I have recently passed my 14th blogging anniversary. I know, I can’t believe it either! In that time, I’ve seen a lot of beautiful places, flown who knows how many miles, and made some discoveries about just what I’m made of. But I’ve also done what all travelers do… made mistakes!
I was thinking recently about the college girl who went to Japan at 20 years old to get away from some boy I couldn’t get over (oh, and to teach English). She was sweet, innocent, opinionated, and self-conscious. I sometimes miss her, but I’m proud of who she became. However, there are a few pieces of advice I wish I’d given her when she was first starting out. So here it is, in all its potentially embarrassing glory: advice to my younger self!
No, really, take out half of what’s in your suitcase.
My parents graciously bought me new luggage before my three-month solo trip to Japan. It was a set of two bright red Samsonite roll-aboard with 360-degree wheels. The latest and greatest. The expensive kind. But it was way too much! I actually struggled to fill them, but I did because I thought I was supposed it. Then when I got to the airport the day of my flight, of course the big one was overweight! Thankfully my dad came in to save the day and paid the $50 overweight fee.
As you may know by now, I exclusively travel carry-on only. Give me a couple of backpacks any day over a roll-aboard (which, by the way, I didn’t know I needed to re-check for my connecting flight to Japan on that first trip!). There are so many benefits to packing light: less to tote, less to pay for, less to lose… less is best!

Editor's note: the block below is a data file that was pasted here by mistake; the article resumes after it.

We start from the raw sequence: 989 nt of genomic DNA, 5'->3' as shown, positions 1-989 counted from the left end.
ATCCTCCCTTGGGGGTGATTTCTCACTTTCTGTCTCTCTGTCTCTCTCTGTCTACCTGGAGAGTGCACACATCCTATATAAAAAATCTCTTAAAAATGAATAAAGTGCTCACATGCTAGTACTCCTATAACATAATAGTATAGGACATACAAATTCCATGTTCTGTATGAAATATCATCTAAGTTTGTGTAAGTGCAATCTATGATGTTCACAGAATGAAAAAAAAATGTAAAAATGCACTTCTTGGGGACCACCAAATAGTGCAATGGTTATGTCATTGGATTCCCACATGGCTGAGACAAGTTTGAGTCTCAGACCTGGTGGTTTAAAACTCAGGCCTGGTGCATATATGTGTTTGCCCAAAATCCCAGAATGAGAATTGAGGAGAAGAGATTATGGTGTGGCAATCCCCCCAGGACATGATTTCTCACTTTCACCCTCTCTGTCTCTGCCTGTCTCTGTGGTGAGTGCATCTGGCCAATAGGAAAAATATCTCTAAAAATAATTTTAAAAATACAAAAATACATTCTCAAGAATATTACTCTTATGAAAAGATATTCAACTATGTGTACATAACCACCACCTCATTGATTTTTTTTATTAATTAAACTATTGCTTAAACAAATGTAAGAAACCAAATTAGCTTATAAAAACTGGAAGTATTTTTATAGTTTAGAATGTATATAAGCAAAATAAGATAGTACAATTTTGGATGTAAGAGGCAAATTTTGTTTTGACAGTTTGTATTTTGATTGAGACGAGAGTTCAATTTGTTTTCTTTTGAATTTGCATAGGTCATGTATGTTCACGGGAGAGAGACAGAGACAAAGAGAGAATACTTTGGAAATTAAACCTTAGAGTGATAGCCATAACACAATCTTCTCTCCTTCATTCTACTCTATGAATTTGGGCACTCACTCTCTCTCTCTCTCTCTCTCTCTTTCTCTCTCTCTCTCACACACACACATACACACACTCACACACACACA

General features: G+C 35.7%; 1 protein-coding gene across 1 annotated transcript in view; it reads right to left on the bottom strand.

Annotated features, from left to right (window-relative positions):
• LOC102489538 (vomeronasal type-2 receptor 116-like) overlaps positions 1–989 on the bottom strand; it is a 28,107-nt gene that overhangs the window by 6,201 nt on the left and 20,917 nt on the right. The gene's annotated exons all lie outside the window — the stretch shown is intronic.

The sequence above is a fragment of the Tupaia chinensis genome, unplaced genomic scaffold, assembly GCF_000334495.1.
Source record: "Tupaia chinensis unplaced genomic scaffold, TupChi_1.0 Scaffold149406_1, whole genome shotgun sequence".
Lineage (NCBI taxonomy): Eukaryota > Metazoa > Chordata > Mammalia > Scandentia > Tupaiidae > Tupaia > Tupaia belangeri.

Here’s your step-by-step guide: How to Pack the Perfect Carry-on
It’s not bad that people think you’re brave.
It used to really hurt my feelings when people would tell me I was so brave to go traveling on my own. Did that mean they thought I couldn’t do it? Why was it so surprising that I could be brave? Did it really seem like I couldn’t do it? And then I thought… well, maybe I should be afraid. Maybe I can’t do it.
Now I know two things:
- Trying to figure out what people think is not helpful, or really even possible.
- People say things because that’s how they feel. They may not have been brave enough to travel alone in their 20s. It’s not bad that they think you’re brave. You are an encouragement to them!
Keep reading: 20 Trips to Take in Your 20s
Absolutely everything. Google places to go, how to get there, what to do there, opening times, terms, words you’ve never heard before, how to travel, how to fly home from another country. Everything! You’ll seem smarter, but even better, you’ll actually be smarter because you’ll know where to start when you need something.